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When Sadness Is at Your Door
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When Sadness Is at Your Door

4.30  ·  Rating details ·  1,190 ratings  ·  266 reviews
In the style of Harold and the Purple Crayon comes a picture-book primer in emotional literacy and mindfulness that suggests we approach the feeling of sadness as if it is our guest.

Sadness can be scary and confusing at any age! When we feel sad, especially for long periods of time, it can seem as if the sadness is a part of who we are--an overwhelming, invisible, and
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Hardcover, 32 pages
Published January 29th 2019 by Random House Books for Young Readers (first published October 2018)
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Average rating 4.30  · 
Rating details
 ·  1,190 ratings  ·  266 reviews


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Calista
This is a simple beginning book about the visitor known as sadness and how to handle it. I think it’s pretty good advice like sit with it and get to know it and ask it why it’s here. Befriend it and a new day will have it going away. I think this book is simple and brilliant. I think this is good for all ages, but its target is the very young. It so simply explains sadness in a way children get. This is a FANTASTIC book. FANTASTIC.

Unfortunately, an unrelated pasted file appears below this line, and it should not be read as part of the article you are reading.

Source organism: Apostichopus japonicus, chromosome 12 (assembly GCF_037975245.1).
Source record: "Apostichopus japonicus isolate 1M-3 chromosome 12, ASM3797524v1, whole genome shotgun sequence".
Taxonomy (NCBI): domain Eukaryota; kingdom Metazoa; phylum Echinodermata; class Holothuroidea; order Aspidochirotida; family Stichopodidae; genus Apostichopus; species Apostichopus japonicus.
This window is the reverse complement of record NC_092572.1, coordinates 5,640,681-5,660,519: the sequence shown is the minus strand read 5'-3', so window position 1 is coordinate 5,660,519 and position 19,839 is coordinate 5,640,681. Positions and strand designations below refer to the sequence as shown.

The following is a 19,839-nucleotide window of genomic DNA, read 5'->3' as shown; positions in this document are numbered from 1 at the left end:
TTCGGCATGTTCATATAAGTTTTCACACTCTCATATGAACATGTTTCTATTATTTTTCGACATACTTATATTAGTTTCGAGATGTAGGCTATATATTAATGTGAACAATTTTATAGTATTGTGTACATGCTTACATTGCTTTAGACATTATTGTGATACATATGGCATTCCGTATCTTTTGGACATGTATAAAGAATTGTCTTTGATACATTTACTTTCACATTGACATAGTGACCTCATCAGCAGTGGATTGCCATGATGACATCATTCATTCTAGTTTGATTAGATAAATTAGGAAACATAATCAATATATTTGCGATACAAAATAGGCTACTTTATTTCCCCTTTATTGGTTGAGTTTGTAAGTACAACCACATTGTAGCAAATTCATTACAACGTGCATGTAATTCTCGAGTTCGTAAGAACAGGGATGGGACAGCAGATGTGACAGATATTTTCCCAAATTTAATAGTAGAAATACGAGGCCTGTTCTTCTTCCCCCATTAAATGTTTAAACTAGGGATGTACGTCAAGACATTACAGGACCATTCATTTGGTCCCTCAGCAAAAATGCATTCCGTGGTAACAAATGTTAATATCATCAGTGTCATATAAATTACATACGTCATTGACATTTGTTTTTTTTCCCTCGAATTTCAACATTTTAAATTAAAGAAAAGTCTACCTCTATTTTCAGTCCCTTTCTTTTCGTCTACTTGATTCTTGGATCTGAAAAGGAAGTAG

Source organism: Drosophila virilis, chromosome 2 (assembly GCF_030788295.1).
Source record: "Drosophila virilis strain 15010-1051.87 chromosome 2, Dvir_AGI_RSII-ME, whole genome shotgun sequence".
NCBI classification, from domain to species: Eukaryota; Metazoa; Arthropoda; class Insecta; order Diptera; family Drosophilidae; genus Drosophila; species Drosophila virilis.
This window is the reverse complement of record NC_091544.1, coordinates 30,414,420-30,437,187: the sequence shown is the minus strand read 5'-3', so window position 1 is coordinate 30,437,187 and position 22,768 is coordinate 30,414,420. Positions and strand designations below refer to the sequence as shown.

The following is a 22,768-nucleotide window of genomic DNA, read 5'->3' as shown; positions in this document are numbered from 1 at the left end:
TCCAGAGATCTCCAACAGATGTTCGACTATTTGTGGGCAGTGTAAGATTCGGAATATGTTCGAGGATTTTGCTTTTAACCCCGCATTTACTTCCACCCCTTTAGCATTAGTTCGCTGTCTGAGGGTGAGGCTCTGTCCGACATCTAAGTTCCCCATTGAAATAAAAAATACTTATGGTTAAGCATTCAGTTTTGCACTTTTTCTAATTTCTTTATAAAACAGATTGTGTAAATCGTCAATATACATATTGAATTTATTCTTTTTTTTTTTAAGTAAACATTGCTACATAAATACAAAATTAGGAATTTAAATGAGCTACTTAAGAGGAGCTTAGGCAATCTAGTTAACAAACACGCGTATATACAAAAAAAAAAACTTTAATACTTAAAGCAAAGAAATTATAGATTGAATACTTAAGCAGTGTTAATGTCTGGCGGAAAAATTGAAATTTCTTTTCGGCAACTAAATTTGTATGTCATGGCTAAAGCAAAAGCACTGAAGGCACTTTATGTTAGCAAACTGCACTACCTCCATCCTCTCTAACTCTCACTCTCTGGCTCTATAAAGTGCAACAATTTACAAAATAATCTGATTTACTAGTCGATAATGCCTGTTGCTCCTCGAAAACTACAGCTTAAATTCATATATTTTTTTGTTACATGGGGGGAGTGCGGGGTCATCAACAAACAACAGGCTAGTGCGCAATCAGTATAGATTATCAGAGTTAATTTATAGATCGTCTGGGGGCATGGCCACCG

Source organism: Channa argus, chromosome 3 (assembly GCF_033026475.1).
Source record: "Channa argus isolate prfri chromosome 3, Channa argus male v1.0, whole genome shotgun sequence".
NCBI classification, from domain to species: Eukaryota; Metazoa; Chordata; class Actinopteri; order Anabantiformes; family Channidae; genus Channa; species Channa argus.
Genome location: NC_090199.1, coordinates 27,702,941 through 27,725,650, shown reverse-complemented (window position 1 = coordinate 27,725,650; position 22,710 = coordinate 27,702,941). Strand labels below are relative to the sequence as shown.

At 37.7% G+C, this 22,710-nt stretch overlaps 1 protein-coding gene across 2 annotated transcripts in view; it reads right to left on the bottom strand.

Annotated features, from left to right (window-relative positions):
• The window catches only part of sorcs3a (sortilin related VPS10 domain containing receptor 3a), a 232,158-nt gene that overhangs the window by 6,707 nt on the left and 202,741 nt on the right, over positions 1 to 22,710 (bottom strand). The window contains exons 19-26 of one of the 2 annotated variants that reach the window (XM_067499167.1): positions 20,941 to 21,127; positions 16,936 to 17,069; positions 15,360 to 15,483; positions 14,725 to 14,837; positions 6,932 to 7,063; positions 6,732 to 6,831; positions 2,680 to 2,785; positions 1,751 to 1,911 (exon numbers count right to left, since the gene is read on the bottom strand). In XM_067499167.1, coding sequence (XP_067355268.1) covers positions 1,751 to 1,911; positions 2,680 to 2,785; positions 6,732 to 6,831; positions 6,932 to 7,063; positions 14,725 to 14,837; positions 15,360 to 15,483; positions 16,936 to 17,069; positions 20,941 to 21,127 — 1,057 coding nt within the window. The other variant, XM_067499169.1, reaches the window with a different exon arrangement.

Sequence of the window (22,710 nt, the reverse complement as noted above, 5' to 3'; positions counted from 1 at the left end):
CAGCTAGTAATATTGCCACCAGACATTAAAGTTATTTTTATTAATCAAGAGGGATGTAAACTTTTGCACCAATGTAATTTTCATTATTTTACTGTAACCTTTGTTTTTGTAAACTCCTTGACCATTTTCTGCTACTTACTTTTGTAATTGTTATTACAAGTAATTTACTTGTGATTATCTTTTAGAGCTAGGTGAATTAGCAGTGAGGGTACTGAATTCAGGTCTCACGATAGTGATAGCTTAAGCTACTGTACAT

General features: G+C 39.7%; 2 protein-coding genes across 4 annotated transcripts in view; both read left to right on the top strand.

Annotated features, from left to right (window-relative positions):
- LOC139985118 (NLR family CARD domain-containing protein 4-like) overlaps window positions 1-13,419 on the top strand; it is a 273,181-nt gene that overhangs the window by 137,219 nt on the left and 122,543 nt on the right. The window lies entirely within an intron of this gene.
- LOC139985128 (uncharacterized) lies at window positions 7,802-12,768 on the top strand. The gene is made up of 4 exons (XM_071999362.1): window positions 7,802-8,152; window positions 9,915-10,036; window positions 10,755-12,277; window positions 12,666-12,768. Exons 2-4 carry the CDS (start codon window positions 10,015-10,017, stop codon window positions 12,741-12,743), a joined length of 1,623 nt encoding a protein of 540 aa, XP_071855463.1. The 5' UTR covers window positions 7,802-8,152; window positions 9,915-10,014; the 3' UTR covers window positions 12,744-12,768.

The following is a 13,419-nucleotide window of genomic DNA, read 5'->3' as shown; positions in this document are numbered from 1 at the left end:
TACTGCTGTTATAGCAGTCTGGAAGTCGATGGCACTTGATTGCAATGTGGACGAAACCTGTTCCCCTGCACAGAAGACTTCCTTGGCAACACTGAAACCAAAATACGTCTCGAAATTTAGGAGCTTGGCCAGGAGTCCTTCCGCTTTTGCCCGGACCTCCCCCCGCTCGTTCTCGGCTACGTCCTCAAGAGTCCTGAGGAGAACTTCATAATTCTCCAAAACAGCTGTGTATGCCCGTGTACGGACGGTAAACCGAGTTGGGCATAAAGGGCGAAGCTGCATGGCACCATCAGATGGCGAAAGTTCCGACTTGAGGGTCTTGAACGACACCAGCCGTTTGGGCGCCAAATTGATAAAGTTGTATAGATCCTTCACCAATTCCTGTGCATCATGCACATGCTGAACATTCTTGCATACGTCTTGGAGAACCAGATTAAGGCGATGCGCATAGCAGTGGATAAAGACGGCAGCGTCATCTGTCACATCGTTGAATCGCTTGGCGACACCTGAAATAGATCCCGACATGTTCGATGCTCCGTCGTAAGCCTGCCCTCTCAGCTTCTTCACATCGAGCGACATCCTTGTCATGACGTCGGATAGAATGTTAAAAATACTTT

The artwork is simple, the lines are simple, the story is simple
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Raafi
May 10, 2019 rated it really liked it
A good book to introduce children about sadness. The last book I borrowed at the Scottsdale Public Library. See you again!

"Try not to be afraid od Sadness. Give it a name. Listen to it. Ask where it comes from and what it needs."
Meg - A Bookish Affair
Jan 28, 2019 rated it really liked it
In my short journey in being a parent (my girls will be four years old this year), one of the most difficult things that my husband and I have been through is helping our girls with their emotions. Emotions are a part of the human condition but it can be hard to deal with them. "When Sadness is at Your Door" is a good primer on how even feelings like sadness have a place and shouldn't be pushed aside or forgotten. It is okay to be sad (oh, this is definitely a lesson that I am still learning as ...more
Dna
A sweet, gentle story that gives an actual shape to sadness and teaches children to acknowledge and be okay with feeling the feeling, while carrying on like usual.
Bookish
Feb 07, 2019 rated it it was amazing  ·  review of another edition
One of my favourite illustrations from this book is on the copyright page. Sadness, represented by a mint-green amorphous blob, stands outside a closed door. On the other side of the door, a little girl clutches an open book in her hands. She peers cautiously over the top of the book, looking in the direction of door.

The book describes the little girl's changing relationship with sadness. In a gentle, matter-of-fact tone, it describes how sadness makes the little girl feel. It follows her
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The Reading Countess
Mar 06, 2019 rated it really liked it
Shelves: picture-books, ebook
Excellent.
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This is a must have tool in everyone’s arsenal. I’m talking schools, libraries, counseling offices, safety patrol vehicles...